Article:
A Pakistani technician takes samples in a laboratory alongside a ribbon promoting the forthcoming World Aids Day in Islamabad on November 30, 2013. The World Health Organization have issued new recommendations to address the specific needs of adolescents both for those living with HIV and those who are at risk of infection. AFP PHOTO/Farooq NAEEM        (Photo credit should read FAROOQ NAEEM/AFP/Getty Images)
The turbulent history of HIV/AIDS
01:52 - Source: CNN
CNN  — 

The UK has exceeded UN targets for HIV diagnosis and treatment, proving efforts to control the epidemic can work.

The number of people newly diagnosed with the infection fell by 17%, from 5,280 in 2016 to 4,363 in 2017.

An estimated 92% of the of 102,000 people living with HIV in Britain have been diagnosed, according to Public Health England (PHE). Of those, 98% are on treatment, and 97% of those on treatment are virally suppressed, meaning HIV is undetectable in their blood.

The figures make the UK one of the first countries to reach the UN’s 90-90-90 targets, which urge countries to achieve a 90% success rate in the diagnosis, treatment and viral suppression of HIV, the health body says.

“Many of us will remember a time when an HIV positive result was effectively a death sentence. Today’s report is a poignant and powerful reminder of how far we’ve come,” UK Health Secretary Matt Hancock said in a statement. “Now in the UK, almost everyone with HIV is not only diagnosed and in treatment but living long, healthy lives – and we’re one of just a handful of countries to meet these ambitious UN targets.”

The UK figures contrast sharply with the alarming findings of a report published earlier this week, which found “disproportionately higher” rates of HIV diagnoses in Eastern Europe than in the West.

The improved results in the UK were put down to increased HIV testing, higher rates of condom use and a reduction in the time between diagnosis and starting treatment. The availability of pre-exposure prophylaxis, or PrEP, is also thought to have had an impact.

PrEP involves the use daily pills – usually antiretroviral drugs – to reduce the risk of contracting HIV through sex, and has been shown to be up to 90% effective, according to the US Centers for Disease Control and Prevention.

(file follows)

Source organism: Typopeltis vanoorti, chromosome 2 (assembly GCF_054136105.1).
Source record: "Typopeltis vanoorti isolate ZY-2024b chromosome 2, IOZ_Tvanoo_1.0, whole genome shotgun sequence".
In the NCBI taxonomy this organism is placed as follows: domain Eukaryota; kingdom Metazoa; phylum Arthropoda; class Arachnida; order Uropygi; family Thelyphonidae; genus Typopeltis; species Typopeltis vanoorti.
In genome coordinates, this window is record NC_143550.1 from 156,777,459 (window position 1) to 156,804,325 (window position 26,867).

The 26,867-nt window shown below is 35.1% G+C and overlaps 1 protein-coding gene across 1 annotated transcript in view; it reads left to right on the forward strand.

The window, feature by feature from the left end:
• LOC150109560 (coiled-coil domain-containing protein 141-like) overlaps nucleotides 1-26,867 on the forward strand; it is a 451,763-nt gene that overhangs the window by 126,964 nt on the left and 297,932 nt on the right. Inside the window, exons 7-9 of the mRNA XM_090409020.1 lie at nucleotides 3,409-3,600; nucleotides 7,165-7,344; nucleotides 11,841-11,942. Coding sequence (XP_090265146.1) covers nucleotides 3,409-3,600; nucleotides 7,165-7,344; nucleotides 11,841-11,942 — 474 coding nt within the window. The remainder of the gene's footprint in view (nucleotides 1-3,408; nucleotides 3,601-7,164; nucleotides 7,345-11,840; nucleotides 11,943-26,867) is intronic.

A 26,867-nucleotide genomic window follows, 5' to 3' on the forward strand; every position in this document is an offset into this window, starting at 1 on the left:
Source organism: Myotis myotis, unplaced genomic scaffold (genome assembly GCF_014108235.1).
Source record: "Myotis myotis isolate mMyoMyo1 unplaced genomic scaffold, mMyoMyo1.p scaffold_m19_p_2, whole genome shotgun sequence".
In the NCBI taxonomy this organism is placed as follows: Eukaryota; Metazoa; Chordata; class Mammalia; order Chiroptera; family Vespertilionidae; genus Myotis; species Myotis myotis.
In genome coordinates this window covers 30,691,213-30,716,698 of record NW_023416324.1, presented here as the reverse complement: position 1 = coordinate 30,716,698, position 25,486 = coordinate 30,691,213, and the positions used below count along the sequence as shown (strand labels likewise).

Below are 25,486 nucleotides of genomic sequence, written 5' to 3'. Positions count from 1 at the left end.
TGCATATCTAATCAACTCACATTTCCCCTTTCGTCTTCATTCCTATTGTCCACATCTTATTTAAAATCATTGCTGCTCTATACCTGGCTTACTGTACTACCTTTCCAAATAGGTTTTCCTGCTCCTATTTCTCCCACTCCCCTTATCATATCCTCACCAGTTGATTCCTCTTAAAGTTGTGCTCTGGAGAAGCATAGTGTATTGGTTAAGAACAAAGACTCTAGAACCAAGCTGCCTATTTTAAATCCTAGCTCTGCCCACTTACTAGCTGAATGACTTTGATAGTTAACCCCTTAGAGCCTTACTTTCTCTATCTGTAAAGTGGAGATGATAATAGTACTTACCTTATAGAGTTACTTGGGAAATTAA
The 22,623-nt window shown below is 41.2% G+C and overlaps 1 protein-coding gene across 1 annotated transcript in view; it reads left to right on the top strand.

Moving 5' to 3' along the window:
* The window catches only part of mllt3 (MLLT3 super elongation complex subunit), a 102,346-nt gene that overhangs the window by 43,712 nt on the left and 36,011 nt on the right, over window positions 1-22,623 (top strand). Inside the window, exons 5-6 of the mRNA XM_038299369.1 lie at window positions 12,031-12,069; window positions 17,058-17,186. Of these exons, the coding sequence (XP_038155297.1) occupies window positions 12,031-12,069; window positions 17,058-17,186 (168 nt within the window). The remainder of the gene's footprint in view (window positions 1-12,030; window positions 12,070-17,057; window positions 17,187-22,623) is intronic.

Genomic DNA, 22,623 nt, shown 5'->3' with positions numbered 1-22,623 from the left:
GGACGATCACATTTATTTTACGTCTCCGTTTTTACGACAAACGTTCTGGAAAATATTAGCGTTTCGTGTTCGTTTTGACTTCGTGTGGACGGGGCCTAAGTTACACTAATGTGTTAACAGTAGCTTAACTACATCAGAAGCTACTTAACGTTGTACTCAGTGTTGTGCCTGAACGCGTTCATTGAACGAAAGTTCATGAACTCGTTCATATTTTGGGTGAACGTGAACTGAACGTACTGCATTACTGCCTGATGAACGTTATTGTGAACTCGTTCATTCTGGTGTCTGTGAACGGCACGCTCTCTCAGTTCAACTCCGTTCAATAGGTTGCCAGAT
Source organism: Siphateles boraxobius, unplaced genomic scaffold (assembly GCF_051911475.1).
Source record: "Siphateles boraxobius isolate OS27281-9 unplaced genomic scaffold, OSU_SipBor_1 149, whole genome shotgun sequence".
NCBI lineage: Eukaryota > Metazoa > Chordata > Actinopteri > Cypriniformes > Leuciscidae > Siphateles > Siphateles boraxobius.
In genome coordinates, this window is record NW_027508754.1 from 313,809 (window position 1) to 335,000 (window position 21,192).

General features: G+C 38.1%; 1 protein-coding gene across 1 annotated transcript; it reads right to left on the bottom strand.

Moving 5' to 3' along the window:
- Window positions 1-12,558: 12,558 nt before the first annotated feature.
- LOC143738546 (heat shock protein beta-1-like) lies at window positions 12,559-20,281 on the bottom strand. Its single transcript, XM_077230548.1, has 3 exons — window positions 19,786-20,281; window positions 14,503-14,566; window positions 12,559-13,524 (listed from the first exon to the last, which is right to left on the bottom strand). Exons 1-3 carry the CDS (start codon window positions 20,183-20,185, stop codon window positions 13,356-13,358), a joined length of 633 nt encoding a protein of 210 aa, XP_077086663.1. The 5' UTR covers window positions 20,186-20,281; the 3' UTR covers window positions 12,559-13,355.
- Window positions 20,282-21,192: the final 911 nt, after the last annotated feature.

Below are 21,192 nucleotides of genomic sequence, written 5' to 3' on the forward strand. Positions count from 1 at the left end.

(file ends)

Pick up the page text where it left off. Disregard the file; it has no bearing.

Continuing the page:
But more can be done – an estimated 43% of new HIV diagnoses in 2017 were made at a late stage of infection, the UK figures showed.

“There can be no doubt prevention efforts to end the HIV epidemic in the UK are working,” said Professor Noel Gill, Head of STIs & HIV at Public Health England.

“Our efforts must continue apace in order to eliminate HIV. With an estimated 8,000 people still unaware of their infection it is vital that people seek out an HIV test if they consider themselves at risk, or accept the offer of an HIV test by a healthcare professional, as early diagnosis is key to stopping transmission.”

The UK results represent a “great achievement,” said Sarah Fidler, professor of HIV and communicable diseases at Imperial College London, who was not involved with the report.

She praised the work of British health agencies, which have “harnessed resources, media, advocacy and messaging around HIV testing.”

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“The challenge we now face is how to ensure we can sustain these services in the UK,” Fidler added. “If we are to maintain the momentum, we cannot afford complacency. Any reduction in HIV prevention or the care of patients with HIV threatens these amazing achievements.”

Around 39 million people were living with HIV/AIDS worldwide in 2017, according to UNAIDS, the United Nations program that sets international targets.

Globally, about 75% of people living with HIV/AIDs were diagnosed, the group says.